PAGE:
Full of all kinds of interactions. Protons came in. There were also protons in the beam. There was no selection. So we learned a lesson from this and then I decided that what we needed was first of all go to a lower energy. Ed Lofgren was the head of the Bevatron. He was very instrumental in getting us to go to a lower energy, lower momentum. We went to an energy so that the antiprotons could stop in the emulsion. The other thing is that I introduced this extra magnet here if you can see it’s down here, just ahead of the emulsion, which selected negatively charged particles and bent away the positive. So there was not so much stuff coming into the emulsion. So that cleaned the beam out. In the other one there was lots of stuff. Oh and, there was another problem with the first exposure. Because it was higher energy, it was around 1 GeV/c antiprotons we were looking for. To slow them down, we put a copper absorber in front. What we did not know, what was not known until later, is that the antiprotons have a larger cross section than the other particles we knew. Because in addition to interacting they can also annihilate. They have twice the cross section we expected. That meant that this absorber killed nearly all the antiprotons. And we didn’t realize that until later. One day Edward Teller came into our lab. He said he knows why we are not finding any antiprotons. That this absorber must be killing them. So it not only killed them, it also produced lots of secondaries which came into the emulsion and so they were crowded with stuff. Ok, so the new thing was then to go to a lower energy antiproton and sweep out the positive particles. And then it was very interesting. The photographic emulsions, so this is like a stack of emulsions. The antiprotons came in through the edge of the emulsion. Now at this momentum, I think it was 700 MeV/c, the pions were still minimum ionizing. The antiprotons were twice minimum ionizing.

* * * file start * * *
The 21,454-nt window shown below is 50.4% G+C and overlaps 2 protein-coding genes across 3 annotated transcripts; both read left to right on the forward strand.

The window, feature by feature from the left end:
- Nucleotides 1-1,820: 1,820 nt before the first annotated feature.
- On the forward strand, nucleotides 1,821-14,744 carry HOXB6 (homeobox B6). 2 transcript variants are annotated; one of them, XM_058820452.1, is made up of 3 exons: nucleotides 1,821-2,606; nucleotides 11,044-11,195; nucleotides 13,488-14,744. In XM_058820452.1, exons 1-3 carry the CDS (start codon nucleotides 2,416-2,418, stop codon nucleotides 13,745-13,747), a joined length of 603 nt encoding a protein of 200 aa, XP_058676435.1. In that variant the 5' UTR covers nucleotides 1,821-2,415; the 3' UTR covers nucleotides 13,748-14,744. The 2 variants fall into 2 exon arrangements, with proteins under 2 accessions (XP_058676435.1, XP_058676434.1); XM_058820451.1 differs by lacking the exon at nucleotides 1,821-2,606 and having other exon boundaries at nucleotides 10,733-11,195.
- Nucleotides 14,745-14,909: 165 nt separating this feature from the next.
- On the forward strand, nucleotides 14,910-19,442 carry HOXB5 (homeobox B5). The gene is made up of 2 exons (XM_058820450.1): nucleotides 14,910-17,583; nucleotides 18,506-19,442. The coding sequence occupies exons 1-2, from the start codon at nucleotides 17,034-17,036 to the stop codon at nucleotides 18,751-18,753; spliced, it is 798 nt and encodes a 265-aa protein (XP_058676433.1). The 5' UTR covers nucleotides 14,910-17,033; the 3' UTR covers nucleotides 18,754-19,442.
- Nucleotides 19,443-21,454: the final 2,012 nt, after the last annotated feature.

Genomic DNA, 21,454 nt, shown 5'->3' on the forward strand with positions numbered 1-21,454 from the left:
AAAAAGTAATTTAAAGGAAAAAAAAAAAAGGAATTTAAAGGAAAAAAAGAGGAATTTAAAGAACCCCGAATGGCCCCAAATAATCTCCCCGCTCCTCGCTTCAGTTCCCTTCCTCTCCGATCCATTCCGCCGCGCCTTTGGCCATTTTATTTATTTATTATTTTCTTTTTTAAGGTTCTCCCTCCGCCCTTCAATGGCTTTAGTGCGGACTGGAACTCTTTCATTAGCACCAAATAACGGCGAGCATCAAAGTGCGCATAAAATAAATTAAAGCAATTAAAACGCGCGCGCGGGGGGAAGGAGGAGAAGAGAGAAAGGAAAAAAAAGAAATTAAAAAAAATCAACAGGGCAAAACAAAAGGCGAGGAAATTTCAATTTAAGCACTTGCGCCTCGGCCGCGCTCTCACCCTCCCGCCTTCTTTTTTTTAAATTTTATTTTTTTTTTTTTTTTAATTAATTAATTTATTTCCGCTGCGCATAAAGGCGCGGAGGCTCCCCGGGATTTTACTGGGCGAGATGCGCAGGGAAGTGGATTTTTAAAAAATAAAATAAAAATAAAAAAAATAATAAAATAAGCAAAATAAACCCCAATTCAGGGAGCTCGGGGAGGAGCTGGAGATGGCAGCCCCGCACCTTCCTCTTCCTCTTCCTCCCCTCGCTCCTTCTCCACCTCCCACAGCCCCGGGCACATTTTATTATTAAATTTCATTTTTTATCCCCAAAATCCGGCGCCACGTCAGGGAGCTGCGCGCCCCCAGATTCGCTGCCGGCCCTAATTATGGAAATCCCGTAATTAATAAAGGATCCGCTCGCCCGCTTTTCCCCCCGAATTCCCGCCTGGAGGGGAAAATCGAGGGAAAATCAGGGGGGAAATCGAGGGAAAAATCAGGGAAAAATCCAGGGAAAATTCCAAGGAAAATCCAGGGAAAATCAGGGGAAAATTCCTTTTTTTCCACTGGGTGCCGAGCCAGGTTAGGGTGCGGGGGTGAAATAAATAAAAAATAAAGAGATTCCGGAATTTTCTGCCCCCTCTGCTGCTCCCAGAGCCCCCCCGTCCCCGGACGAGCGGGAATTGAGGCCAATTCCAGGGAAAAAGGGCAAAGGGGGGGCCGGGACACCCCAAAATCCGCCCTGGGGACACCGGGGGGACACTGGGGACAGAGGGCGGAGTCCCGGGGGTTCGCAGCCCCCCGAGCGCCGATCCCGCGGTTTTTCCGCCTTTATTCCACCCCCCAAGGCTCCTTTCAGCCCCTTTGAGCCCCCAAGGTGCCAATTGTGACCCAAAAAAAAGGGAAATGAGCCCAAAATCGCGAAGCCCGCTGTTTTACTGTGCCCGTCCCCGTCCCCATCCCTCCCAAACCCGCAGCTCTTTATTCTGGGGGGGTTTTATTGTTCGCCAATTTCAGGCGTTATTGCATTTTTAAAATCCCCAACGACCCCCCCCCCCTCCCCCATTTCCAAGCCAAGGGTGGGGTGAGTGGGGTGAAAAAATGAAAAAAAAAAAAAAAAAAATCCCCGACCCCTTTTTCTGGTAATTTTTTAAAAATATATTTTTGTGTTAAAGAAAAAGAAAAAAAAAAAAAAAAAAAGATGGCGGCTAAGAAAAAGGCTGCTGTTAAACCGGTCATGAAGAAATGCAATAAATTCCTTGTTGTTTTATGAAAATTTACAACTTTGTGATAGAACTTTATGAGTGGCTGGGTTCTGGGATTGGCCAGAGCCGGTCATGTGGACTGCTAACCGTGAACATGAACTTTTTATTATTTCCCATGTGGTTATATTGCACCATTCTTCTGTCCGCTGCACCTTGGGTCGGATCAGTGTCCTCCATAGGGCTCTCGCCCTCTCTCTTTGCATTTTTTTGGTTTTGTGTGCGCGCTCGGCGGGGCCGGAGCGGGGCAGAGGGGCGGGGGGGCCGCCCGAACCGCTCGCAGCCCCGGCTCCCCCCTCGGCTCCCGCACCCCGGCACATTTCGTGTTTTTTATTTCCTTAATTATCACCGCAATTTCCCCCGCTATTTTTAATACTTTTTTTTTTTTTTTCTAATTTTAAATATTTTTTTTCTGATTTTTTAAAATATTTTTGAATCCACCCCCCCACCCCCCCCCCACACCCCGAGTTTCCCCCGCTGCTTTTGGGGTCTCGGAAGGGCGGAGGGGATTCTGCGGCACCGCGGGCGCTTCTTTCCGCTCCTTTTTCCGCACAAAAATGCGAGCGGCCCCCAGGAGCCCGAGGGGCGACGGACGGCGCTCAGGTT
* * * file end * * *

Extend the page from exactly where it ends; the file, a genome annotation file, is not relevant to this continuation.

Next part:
Let me just draw this. Here’s the book. The antiprotons are coming in, 700 MeV/c and then...
And as they come in, you can look at them and the ionization is different. The pions are minimum ionizing while the antiprotons were twice minimum at this momentum. So right at the beginning you could see what is a potential antiproton. What we did is just to follow the track. And then the first one we followed is this one and we saw the annihilation. My colleague Gösta Ekspong was scanning and he found it.
What was it like in the lab? Were you together in the lab and he said, look what I found, or…
Yes, we were together. I already knew he was following the track which was potentially interesting. Then he found it and then yes and there was a lot of excitement. Two things happened: Segre got me a telephone. I didn’t have a telephone in my lab. This was important enough so we got a telephone. And the other thing that happened is that my drawing of this event was shown by Chamberlain at a meeting in New York and it ended up in Time Magazine. So my picture was in Time magazine. They didn’t say who found it or who drew it but they did show the picture.
That would have been in ‘56
A Time magazine issue in ‘56.
The reference is in these notes. Ok, so that was the antiproton.